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Z-O-M-B-I-E-S (2018)

"What could go so wrong with a girl and a zombie?"

In the two years since I first saw it, Z-O-M-B-I-E-S has become one of my favorite films to ponder and discuss. That’s not the same as it being my favorite movie – good God no – but I find this cultural artifact deeply fascinating, strange, and intriguing, rewarding numerous revisits despite its many flaws.

The musical, which debuted on the Disney Channel in 2018, follows the romance between a human cheerleader, Addison (Meg Donnelly), and a zombie football player, Zed (Milo Manheim). In this cartoonish universe, zombiism has been curbed with something called a Z-band, which functions like a nicotine patch, offering zombies a low-dose zap of hormones to suppress their brainlust and transform them into functional members of society. However, zombies still retain their pale skin, green hair, and poverty, making them easy to distinguish from ‘normal’ humans.

As a new school year begins, which is introduced by the excellent opener ‘Our Year’, we learn that, for the first time, zombie and human high schools are being integrated, much to the dismay of many prejudiced humans. However, Addison, who has a shock of unnaturally platinum blonde hair that her parents make her hide under a wig (a mystery not explained until the third film in the series), has a degree of sympathy for the marginalized zombies.

That’s right: Z-O-M-B-I-E-S is a story about racism and a white savior. You don’t need to dig too deep to realize how misguided and batshit this analogy is. The zombies are afflicted with an incurable ‘deformity’, their ‘condition’ threatening to turn them into flesh-eating ‘monsters’ if they don’t conform to the culture and lifestyle of the majority group. I’m not entirely sure that’s the message we want to convey about minorities to our children.

But it’s so much weirder than it sounds. The entire film is enveloped in a haze of quasi-irony. Much of the script is constructed around the language and mentality of progressive social justice, but it often reads like parody. If I’m being generous to both the filmmakers and the audience, one could interpret Z-O-M-B-I-E-S as a campy pastiche that both sincerely endorses the content of its message while mocking the self-seriousness of most racism-themed films. But that feels too sophisticated: Occam’s razor would suggest exuberantly catastrophic storytelling.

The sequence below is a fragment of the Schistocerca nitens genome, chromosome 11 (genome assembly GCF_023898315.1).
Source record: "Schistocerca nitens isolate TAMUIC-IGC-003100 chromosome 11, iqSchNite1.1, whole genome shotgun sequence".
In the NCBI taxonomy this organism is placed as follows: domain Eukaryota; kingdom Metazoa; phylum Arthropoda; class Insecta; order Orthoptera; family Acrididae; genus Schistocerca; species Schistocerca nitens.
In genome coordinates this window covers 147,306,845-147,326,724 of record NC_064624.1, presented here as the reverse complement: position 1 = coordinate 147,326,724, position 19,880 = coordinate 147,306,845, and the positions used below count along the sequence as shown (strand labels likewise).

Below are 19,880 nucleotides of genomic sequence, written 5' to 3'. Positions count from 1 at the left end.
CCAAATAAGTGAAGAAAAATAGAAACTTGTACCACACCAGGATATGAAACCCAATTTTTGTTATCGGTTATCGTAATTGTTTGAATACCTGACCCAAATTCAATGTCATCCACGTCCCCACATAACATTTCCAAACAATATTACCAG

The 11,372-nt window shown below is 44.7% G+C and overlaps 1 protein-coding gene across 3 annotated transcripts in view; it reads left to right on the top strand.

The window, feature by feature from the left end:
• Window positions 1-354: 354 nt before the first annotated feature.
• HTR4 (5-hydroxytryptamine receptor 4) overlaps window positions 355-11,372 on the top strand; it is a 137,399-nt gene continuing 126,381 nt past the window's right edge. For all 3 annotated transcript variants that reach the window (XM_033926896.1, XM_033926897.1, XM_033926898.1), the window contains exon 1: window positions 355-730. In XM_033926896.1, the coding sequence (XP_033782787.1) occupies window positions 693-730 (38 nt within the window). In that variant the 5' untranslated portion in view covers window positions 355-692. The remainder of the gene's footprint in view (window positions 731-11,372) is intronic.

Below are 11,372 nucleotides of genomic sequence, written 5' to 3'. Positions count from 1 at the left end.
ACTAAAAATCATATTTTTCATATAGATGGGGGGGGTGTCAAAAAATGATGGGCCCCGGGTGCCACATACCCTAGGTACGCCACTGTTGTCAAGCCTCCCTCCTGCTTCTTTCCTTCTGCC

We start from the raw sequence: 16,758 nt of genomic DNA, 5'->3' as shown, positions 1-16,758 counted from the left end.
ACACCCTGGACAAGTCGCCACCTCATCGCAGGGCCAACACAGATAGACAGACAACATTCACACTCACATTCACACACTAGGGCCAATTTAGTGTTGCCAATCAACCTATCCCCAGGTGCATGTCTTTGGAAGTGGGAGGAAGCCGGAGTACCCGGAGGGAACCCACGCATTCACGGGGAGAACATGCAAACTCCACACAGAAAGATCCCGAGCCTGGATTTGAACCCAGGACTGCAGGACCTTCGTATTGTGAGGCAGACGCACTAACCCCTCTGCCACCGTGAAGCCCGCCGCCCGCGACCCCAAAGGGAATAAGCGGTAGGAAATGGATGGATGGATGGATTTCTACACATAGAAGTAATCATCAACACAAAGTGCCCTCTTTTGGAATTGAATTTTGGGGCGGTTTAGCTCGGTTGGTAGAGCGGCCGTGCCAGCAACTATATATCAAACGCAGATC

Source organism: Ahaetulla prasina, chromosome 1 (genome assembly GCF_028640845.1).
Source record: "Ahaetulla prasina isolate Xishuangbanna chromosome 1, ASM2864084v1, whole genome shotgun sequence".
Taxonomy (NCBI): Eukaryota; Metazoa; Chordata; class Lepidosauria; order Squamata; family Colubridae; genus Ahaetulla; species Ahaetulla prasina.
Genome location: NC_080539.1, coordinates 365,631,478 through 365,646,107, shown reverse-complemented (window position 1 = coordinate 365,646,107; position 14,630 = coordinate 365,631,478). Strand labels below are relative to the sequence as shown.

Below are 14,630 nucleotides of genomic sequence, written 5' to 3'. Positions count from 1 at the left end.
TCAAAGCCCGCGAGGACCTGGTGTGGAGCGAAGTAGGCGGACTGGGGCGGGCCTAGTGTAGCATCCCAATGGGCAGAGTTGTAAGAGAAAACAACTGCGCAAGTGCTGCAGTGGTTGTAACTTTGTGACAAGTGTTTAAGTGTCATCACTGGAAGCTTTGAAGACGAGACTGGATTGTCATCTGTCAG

Decoding the film’s true intent is tough. For instance, Addison’s ballad “Stand” near the climax, where she overcomes her fear of being seen as ‘other’, is a typical cliché of your average ‘racism is bad’ drama, with a heavy dollop of white saviorism. All irony discarded.

So which is it? Goofy parody or sincere misfire? This ambiguity is part of what makes the film so enigmatic; it’s never quite clear how much the film is winking at us. It’s basically exactly what you’d cook up in a lab if you were a boomer trying to create a ‘woke’ Gen Z Disney Channel musical. Z-O-M-B-I-E-S simultaneously embraces and mocks this identity.

Were it only about its message, Z-O-M-B-I-E-S would be a mere curiosity. Thankfully, it offers much more to the deranged viewer. Directed by Paul Hoen, a Disney Channel original movie veteran who infuses his projects with a touch of the unhinged, the film has a truly unique — and, in my view, worthwhile — aesthetic.

When discussing the look of Z-O-M-B-I-E-S, one must begin with the colors. Frankly, I could dedicate this entire review to discussing its colors alone. This is the greenest and pinkest film you have ever seen. (Maybe not the greenest; maybe not the pinkest — especially once Barbie comes out later this summer — but definitely the greenest AND pinkest.) It’s garish and eye-popping, significantly escalating the heightened reality of Z-O-M-B-I-E-S and making its busted racism parable even more freakadelic. I can’t quite say film’s color palette is objectively good. In fact, I might go so far as to call it an aesthetic atrocity. But car crashes are fun to watch, and damn do I enjoy letting Z-O-M-B-I-E-S make my eyeballs bleed. It’s truly something else.

The human world is saturated with lime green and electric pink set against bright white, with hints of powder blue. In contrast, the zombies – who speak a language called ‘Zombie’ and live in a neighborhood called ‘Zombieland’ (too obvious?) – have a color scheme that more closely resembles Jack Nicholson’s Joker: dark green and rusty purple. Most of the zombies look like they’re cosplaying as Batman’s nemesis, complete with purple clothes, pale white skin, and green hair. (The makeup and hair dying is, alas, all over the place.)